The state budget that Governor McCrory signed into law last week is as notable for what it does NOT include as for what it does.
After weeks of speculation over provisions dealing with sales tax redistribution, economic development incentives and regulatory reform, the final product that finally emerged from a House-Senate conference committee is a surprisingly balanced spending plan with a number of big wins for Charlotte’s business and real estate communities. Here are some of the highlights:
Sales Tax Redistribution: After business leaders and elected officials in North Carolina’s urban and coastal counties cried foul at a Senate proposal to redistribute to rural communities a significantly larger percentage of locally collected sales taxes, House leaders stood firm and ensured the provision didn’t make it into the final budget. The original language, which would have cost Mecklenburg County more than $50 million a year in lost sales tax revenue, was later amended to a proposal that still would have cut the county’s tax digest by as much as $12 million annually. The language in the adopted budget leaves the sales tax formula where it is, with 75 percent of revenue remaining in the county where it’s collected.
Sales Tax Base Expansion: The budget contains new sales taxes on automotive repair, as well as on labor on repair, maintenance and installation services with respect to tangible personal property (although there is a specific exclusion for “tangible personal property installed or applied by a real property contractor pursuant to a real property contract). But earlier proposals to tax veterinary, pet boarding and general advertising services have been eliminated. To help those counties that were the focus of the Senate redistribution proposal, ALL these new taxes from Mecklenburg, Wake and other metro counties will go into an $85 million fund for school construction and economic development projects in rural communities. So while Mecklenburg’s existing sales tax base won’t be diluted, local taxpayers will pay more to support their fellow North Carolinians in less-prosperous regions of the state.
Job Development and Infrastructure Grants (JDIG) received over $63 million in funding, and proposed caps for urban counties like Mecklenburg and Wake have been removed.
Beginning in 2017, the Personal Income Tax rate will decrease to 5.499 percent.
No change to the current Mortgage Interest and Property Tax deductions.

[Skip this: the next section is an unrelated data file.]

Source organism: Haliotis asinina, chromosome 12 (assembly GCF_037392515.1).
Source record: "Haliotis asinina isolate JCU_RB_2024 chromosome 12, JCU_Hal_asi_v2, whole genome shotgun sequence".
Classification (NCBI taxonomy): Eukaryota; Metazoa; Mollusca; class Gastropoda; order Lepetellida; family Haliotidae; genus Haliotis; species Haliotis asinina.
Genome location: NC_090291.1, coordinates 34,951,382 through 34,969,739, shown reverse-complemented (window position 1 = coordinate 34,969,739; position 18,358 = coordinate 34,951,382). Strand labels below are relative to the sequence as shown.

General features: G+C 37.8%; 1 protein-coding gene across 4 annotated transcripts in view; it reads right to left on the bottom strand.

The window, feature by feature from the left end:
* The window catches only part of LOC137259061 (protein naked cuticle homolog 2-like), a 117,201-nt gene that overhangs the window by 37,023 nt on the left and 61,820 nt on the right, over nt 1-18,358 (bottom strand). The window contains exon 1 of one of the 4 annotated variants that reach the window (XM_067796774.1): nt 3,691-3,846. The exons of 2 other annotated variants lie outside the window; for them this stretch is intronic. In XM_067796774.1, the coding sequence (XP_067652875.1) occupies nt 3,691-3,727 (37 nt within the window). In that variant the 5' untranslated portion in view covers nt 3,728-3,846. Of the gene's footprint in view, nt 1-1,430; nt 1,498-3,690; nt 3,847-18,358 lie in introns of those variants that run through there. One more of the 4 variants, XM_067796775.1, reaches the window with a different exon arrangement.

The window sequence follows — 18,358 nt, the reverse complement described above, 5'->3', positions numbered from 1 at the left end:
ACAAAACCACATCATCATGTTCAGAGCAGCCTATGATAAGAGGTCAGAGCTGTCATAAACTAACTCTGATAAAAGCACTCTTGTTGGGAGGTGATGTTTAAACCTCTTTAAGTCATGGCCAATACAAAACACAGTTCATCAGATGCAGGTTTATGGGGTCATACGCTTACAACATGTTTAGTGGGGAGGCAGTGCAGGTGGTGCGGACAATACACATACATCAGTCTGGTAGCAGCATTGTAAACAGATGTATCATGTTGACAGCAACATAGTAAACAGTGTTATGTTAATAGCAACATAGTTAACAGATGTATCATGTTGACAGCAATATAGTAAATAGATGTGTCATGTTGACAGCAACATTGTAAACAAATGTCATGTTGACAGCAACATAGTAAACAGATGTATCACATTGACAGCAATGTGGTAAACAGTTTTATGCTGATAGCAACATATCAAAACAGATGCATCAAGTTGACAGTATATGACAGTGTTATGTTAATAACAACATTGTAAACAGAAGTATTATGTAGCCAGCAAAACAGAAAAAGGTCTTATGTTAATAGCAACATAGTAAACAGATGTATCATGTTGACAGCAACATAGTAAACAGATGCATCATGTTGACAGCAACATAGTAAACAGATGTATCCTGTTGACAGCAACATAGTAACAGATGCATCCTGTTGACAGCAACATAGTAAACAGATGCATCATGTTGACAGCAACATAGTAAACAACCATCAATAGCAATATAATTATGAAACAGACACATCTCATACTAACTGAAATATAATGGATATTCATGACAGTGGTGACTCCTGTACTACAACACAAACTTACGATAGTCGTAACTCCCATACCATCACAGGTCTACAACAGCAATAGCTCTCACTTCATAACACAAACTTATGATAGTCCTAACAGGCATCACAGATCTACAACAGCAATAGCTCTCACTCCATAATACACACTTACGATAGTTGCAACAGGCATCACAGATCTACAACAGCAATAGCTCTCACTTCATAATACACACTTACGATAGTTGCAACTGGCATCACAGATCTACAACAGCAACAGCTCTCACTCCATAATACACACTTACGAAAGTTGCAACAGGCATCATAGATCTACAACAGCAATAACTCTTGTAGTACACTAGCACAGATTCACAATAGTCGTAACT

Restoration of both the residential and income producing Historic Preservation Tax Credits. The program’s sunset is now 2020.
The Housing Trust Fund retains its annual funding allocation of approximately $10 million.
The Workforce Housing Loan Program (formerly known as the Low-Income Tax Credit Program) receives $12.5 million in funding in 2015-6 and $15 million in 2016-7.
For this fiscal year (FY15-16), the budget provides $1M in recurring funding for the Economic Development Partnership NC tourism promotion over the current funding level. In the next fiscal year (FY16-17), there is an additional $2M recurring funding for tourism promotion over the current funding level.
$3 million for the OneNC Small Business Fund.
$2.5 million for Rural Economic Development Grants.
$30 million for the Film grant program.
A couple of notable policy items NOT included in the budget:
The Senate proposal to eliminate the NC Sedimentation Control Commission and transfer its duties to the Environmental Management Commission — although the budget DOES contain significant reductions in the fines applicable to sedimentation violations, as supported by the North Carolina Home Builders Association (NCHBA);
The proposed phase out/elimination of the DENR Division of Mitigation Services, which accepts fees from governmental and nongovernmental entities in lieu of mitigation for stream, wetland, riparian buffer, and nutrient impacts in the various river basins across the state.
One notable program regrettably eliminated from the budget was the Non-commercial Underground Storage Tank Fund. The North Carolina Association of REALTORS® (NCAR) advocated for retention of the program, which was established to reimburse property owners for costs incurred during the cleanup of soil and groundwater contamination resulting from the release of petroleum from an underground storage tank.
The backlog of claims identified and in the system with the Department of Environment and Natural Resources (DENR) through October 1 of this year will be paid. After that, the fund will no longer be available. The standard under which tank removal and remediation will be changed. NCAR is concerned that the elimination of this fund will have a disastrous impact on the real estate market, with profound negative effects on the marketability and insurability of properties where a release has occurred. NCAR is also concerned about financing and title issues which could halt sales.
REBIC is grateful to House and Senate leaders for supporting a budget compromise that includes a sensible sales tax policy, critical economic development tools, and funding for much-needed grant programs that promote affordable housing and job creation.
Sources: NCAR and NCHBA